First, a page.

Identity / Life

On National Coming Out Day: A Look Back at My First Time

I had a high school reunion a few weeks ago. Twenty-five years. I can’t quite account for all that time, but there you have it. I went to bed one night and woke up the next day to find that the world of my youth, my childhood, had vanished into a distant mist of big hair, deadly toys, phones with cords, tight skin, and neon clothing. But only old people have 25th high school reunions…

Sadly, I had to miss it, but thanks to new-fangled contraptions like the interwebs and the Facebook (Ahhh, life before Facebook. So much simpler. When we had to do our bullying, or in my case, be bullied, in person.), I got to see all the pictures. Also, in the weeks leading up to the event, there was a seemingly infinite stream of pictures of us then. Every day was #TBT. And every day multiple Facebook notifications would send me on a trip through time, like Quantum Leap. (A reference you likely don’t get unless your 25th reunion is on the horizon, too.)

Nestled in with the pictures of us in all our yesteryear glory were pictures of me and my fIMG_4026riend Robin. When they first popped up, I was awestruck. I found myself looking into my eyes from both sides of the pictures, like in that A-Ha video. (Anyone? Bueller? Bueller?) I became that kid again ~ that petrified kid coming out of the closet for the first time. I re-inhabited him. Because when I looked at Robin sitting next to me, I was looking at the first person I came out to at the time I came out to her. I was looking at the very first person I ever told I was gay.

Well, not exactly. While I did come out to Robin that day at the mall in 1988, I don’t believe I ever once uttered the words I’m gay. After probably an hour or more of hemming and hawing, an hour or more of picking at the leaves of a plant until we were both fairly certain I killed it, an hour or more of heart palpitations and sweating and a voice quivering with anxiety, the closest I could come to owning who I was was to say, You know those things they say about me? They’re true. So much self-hatred festering inside me. So overwhelmed with fear. So many truths I believed that I was too far removed from myself to even utter this basic, intrinsic fact.

I was petrified of the future laid out before me. All I knew was that my life would hemorrhage with secrecy and fiction, that what I wanted didn’t exist, and that a full, happy life wasn’t possible. That was what I knew. That was all I knew. Having grown up in a world that presented me with no other alternatives, these were facts. I wasn’t creative enough to envision anything else. My future appeared to me in darkness, hollowed out and empty.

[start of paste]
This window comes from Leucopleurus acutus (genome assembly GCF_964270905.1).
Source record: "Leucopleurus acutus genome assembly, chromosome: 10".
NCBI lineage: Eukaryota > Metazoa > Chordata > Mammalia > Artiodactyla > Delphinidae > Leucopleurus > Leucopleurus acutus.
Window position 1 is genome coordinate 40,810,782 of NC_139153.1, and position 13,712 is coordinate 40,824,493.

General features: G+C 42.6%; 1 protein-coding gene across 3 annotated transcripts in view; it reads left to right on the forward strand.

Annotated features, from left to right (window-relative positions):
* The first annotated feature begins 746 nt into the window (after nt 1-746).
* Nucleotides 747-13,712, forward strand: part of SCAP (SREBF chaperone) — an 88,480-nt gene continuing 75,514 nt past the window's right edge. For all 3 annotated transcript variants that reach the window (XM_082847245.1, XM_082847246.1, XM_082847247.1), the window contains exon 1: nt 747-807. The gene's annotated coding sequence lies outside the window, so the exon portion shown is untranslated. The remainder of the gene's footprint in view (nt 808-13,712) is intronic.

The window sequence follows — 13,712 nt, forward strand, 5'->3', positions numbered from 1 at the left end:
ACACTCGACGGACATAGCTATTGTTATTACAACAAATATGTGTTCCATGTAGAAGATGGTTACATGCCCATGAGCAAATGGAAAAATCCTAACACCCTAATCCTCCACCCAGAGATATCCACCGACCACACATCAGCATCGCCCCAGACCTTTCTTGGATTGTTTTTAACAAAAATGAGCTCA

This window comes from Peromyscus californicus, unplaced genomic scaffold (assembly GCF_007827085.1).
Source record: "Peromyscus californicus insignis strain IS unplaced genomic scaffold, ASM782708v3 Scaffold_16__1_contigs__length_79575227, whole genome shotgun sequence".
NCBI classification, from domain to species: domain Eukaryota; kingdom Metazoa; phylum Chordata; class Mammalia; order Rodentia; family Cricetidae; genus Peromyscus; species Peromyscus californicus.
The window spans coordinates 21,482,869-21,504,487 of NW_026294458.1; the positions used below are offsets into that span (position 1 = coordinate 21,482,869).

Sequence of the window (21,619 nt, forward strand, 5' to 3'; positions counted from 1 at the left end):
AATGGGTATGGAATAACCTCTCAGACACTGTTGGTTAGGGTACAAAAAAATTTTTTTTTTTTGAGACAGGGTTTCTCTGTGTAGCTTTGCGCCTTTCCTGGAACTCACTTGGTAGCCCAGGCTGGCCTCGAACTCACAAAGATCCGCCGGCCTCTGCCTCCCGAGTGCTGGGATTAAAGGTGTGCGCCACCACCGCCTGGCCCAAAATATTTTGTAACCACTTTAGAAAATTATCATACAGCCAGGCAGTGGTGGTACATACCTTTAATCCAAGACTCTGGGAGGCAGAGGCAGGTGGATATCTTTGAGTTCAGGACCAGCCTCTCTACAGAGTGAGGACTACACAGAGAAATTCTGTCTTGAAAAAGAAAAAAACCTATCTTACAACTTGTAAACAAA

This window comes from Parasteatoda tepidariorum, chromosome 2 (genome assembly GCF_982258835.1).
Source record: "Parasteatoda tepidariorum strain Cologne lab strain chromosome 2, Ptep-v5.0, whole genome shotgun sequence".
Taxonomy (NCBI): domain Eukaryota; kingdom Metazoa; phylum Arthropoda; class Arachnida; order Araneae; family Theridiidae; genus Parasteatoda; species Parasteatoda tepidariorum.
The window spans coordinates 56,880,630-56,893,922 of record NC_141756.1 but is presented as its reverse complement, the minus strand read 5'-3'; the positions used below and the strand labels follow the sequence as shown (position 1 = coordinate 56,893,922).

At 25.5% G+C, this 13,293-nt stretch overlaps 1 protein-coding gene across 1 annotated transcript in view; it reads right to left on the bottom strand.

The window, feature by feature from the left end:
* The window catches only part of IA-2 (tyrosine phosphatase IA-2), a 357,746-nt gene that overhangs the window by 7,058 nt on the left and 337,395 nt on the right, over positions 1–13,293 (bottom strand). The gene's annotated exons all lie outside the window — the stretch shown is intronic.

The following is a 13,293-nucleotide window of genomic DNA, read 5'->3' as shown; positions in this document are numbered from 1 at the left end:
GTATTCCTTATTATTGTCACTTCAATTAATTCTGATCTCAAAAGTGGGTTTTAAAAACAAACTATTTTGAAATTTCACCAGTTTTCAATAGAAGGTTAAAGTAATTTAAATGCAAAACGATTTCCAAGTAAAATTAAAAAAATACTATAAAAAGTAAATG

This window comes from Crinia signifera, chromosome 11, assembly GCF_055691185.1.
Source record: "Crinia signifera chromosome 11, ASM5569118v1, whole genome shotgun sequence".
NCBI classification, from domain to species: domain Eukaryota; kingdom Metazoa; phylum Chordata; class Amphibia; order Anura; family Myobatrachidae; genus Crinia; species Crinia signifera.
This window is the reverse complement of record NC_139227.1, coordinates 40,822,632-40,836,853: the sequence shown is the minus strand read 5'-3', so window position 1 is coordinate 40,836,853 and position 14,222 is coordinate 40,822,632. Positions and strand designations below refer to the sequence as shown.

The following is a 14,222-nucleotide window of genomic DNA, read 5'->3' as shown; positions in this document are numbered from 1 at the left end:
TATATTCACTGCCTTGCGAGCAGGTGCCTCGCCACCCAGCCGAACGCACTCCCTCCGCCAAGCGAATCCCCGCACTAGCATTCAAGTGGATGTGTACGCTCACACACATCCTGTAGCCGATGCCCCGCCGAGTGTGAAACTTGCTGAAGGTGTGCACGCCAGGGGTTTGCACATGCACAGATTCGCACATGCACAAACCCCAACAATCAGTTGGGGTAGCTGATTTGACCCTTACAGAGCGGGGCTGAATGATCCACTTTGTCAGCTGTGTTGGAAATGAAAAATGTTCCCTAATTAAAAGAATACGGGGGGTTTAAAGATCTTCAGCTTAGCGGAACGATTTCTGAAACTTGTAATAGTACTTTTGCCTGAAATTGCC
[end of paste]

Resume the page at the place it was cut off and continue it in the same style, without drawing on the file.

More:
But now I had told Robin. It was out there. Someone else knew. Didn’t just assume it because of my more stereotypical characteristics, but knew. Knew knew. For real knew. It was no longer just this horrible thing rolling around inside my head. Another person knew my deepest secret, this thing that was bursting to get out but could never come out, this thing I wrestled with and tried to exorcise and separate from myself every single day. I placed all my trust in her, put my life in her hands, and asked her to take care of me. And she did. I don’t remember what she said ~ I don’t remember what she did ~ but I know I left her feeling safe. Well, feeling safer.

You always remember your first. And it could have been awful ~ could have fortified my worst fears and bolstered my already flourishing sense of alienation. But I was lucky. My first tentative, baby step out of the closet, was quite beautiful. Even when she knew what I was trying to say, she still let me find the words myself. She let me take my first step towards acknowledging, accepting, and ultimately loving the fullness of who I am. Without knowing it, it was my first step on a decades-long path of learning, unlearning, and being able to truly own all the everything and nothing that it means to be gay.

Some debts can never be repaid. Robin provided me with safety when everything felt so terribly unsafe. She greeted me ~ Nipomo all of me ~ with more love than I was capable of giving to myself. How can I ever possibly repay that???

Twenty-five years is a long time. Those pictures reminded me that I am the exact same person I was then, only completely different. I am two people separated by time. Two people fortunate enough who have walked this path with incredible friends.

Robin, I was then as I am now ~ indeed, forever will be ~ crazy for you. (Come on, people! Even if your 25th reunion isn’t on the horizon, tell me you get this reference. It’s Madonna, for Christ’s sake.)

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  1. Damn, now I feel old too. Thanks!

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